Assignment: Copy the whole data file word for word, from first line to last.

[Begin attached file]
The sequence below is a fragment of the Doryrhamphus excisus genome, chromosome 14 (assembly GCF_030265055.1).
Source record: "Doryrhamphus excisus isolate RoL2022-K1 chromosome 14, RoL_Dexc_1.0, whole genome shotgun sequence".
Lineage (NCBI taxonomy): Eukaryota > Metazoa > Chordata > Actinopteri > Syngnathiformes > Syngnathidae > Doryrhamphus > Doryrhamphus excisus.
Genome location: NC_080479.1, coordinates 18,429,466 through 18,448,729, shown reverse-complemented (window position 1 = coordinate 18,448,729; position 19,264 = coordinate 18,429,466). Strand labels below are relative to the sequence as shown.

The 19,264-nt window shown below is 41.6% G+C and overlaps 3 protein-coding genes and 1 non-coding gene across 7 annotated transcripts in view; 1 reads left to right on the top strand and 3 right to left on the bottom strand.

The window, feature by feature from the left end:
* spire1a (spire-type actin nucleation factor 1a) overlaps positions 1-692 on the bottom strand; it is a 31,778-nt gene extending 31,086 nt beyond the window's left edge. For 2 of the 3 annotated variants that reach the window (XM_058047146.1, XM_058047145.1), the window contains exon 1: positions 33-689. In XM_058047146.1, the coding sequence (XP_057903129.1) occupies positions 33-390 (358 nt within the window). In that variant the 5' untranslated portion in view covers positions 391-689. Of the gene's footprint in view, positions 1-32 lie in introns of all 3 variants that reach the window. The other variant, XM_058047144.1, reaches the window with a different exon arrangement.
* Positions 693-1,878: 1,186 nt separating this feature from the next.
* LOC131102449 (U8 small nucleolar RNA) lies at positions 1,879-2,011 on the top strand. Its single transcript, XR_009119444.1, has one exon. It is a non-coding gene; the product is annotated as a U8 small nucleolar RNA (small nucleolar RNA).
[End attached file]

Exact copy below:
The sequence below is a fragment of the Doryrhamphus excisus genome, chromosome 14 (assembly GCF_030265055.1).
Source record: "Doryrhamphus excisus isolate RoL2022-K1 chromosome 14, RoL_Dexc_1.0, whole genome shotgun sequence".
Lineage (NCBI taxonomy): Eukaryota > Metazoa > Chordata > Actinopteri > Syngnathiformes > Syngnathidae > Doryrhamphus > Doryrhamphus excisus.
Genome location: NC_080479.1, coordinates 18,429,466 through 18,448,729, shown reverse-complemented (window position 1 = coordinate 18,448,729; position 19,264 = coordinate 18,429,466). Strand labels below are relative to the sequence as shown.

The 19,264-nt window shown below is 41.6% G+C and overlaps 3 protein-coding genes and 1 non-coding gene across 7 annotated transcripts in view; 1 reads left to right on the top strand and 3 right to left on the bottom strand.

The window, feature by feature from the left end:
* spire1a (spire-type actin nucleation factor 1a) overlaps positions 1-692 on the bottom strand; it is a 31,778-nt gene extending 31,086 nt beyond the window's left edge. For 2 of the 3 annotated variants that reach the window (XM_058047146.1, XM_058047145.1), the window contains exon 1: positions 33-689. In XM_058047146.1, the coding sequence (XP_057903129.1) occupies positions 33-390 (358 nt within the window). In that variant the 5' untranslated portion in view covers positions 391-689. Of the gene's footprint in view, positions 1-32 lie in introns of all 3 variants that reach the window. The other variant, XM_058047144.1, reaches the window with a different exon arrangement.
* Positions 693-1,878: 1,186 nt separating this feature from the next.
* LOC131102449 (U8 small nucleolar RNA) lies at positions 1,879-2,011 on the top strand. Its single transcript, XR_009119444.1, has one exon. It is a non-coding gene; the product is annotated as a U8 small nucleolar RNA (small nucleolar RNA).